feedback that she was not assertive enough and did not take initiative. Benton felt frustrated that her
strengths were not identified and that she received negative feedback as a result of conflicting messages

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shed received from Scoville, who had repeatedly emphasized her role as learner. Concerned that
conflicts with her team might jeopardize her future career, Benton questioned whether she should
request a transfer to another department or admit that the job at Houseworld was a mistake and try to
return to Right-Away.i

Although its clear that Linton and Scovilles management styles leave much to be desired,
Benton exacerbated their deficiencies by failing take full responsibility for managing her boss. Although
she felt that performance review feedback was unfair, there is evidence that Benton had not been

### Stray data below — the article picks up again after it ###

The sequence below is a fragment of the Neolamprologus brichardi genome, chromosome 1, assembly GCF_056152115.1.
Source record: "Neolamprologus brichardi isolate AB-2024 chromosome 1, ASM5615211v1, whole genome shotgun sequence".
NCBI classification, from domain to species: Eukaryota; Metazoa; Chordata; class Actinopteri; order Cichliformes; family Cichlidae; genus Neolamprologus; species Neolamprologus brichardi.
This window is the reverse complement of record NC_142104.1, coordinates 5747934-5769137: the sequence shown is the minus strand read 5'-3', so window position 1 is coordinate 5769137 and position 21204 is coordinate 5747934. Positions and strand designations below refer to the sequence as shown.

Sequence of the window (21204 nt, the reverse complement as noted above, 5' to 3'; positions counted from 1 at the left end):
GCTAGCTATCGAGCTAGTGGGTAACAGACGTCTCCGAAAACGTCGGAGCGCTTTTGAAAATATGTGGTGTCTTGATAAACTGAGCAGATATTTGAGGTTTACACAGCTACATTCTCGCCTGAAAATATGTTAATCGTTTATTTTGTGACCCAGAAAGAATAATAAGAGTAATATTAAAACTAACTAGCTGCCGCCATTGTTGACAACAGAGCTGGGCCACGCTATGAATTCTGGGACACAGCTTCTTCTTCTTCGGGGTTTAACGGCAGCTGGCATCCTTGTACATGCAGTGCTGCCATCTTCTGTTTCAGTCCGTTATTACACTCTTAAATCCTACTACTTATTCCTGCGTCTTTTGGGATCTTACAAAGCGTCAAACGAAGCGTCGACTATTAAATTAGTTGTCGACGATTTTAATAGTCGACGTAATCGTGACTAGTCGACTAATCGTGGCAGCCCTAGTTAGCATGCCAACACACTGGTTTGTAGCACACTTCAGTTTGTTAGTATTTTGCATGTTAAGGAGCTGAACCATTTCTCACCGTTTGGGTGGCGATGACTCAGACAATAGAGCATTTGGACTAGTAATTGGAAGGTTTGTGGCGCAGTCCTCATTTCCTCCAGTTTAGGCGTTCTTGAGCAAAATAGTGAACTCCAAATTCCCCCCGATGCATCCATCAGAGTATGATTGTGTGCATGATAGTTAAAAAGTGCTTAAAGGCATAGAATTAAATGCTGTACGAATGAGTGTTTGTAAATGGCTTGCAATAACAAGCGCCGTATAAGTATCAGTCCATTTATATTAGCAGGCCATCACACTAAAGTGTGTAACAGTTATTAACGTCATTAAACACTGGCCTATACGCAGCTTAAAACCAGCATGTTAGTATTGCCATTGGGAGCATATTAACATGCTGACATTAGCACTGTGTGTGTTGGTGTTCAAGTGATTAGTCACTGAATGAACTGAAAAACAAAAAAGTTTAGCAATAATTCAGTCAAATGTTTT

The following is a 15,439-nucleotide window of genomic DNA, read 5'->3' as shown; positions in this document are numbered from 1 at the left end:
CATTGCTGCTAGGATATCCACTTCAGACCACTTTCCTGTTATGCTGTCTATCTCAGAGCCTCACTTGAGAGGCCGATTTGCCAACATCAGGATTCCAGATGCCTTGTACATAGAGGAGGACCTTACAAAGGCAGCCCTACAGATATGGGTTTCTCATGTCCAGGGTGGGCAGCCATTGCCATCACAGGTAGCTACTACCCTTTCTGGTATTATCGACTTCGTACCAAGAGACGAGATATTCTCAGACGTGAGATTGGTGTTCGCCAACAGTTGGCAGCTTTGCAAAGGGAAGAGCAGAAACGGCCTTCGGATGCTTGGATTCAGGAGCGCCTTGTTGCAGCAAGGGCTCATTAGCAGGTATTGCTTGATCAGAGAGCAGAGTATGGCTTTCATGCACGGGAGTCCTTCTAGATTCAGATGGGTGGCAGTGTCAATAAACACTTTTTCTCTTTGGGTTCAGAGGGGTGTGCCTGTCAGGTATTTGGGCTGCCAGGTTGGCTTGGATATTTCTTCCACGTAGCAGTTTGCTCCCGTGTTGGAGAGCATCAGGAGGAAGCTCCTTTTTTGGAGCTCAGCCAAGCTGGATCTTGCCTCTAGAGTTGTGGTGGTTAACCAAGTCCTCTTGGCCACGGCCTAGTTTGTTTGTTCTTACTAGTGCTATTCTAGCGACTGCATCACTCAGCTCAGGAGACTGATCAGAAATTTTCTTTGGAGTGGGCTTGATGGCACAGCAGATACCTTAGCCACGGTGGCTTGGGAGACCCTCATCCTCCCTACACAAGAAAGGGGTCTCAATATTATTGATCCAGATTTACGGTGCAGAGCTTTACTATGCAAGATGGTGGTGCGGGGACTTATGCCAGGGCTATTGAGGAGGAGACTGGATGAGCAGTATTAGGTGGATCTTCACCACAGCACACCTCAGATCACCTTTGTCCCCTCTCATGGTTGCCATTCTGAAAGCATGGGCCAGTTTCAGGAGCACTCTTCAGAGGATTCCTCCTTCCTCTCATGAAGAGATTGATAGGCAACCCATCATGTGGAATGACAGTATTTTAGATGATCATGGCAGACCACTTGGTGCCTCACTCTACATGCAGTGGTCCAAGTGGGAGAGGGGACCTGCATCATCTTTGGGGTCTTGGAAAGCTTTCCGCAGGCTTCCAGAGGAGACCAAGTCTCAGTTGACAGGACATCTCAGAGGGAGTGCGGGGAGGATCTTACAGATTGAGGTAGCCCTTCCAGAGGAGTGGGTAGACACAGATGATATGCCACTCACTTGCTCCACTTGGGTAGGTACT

assertive in her approach to her new job. On her second day at Houseworld, Benton wanted to approach
Linton with questions but demurred when she saw her boss in an intimate meeting with Scoville. By
approaching Scoville with her questions later that day, Benton added to the barriers between her and her
boss and unintentionally gave Scoville the role of intermediary despite the fact that Linton had made it
clear that Benton reported to her. During her first two weeks, even when she did have an opinion
Benton usually deferred to Scoville and Linton as she thought it best to be quiet and act like a
learner.ii While its true that Scoville had encouraged her to act like a learner, Benton never questioned
this advice.
This leads to the second mistake Benton made during her first weeks at Houseworld: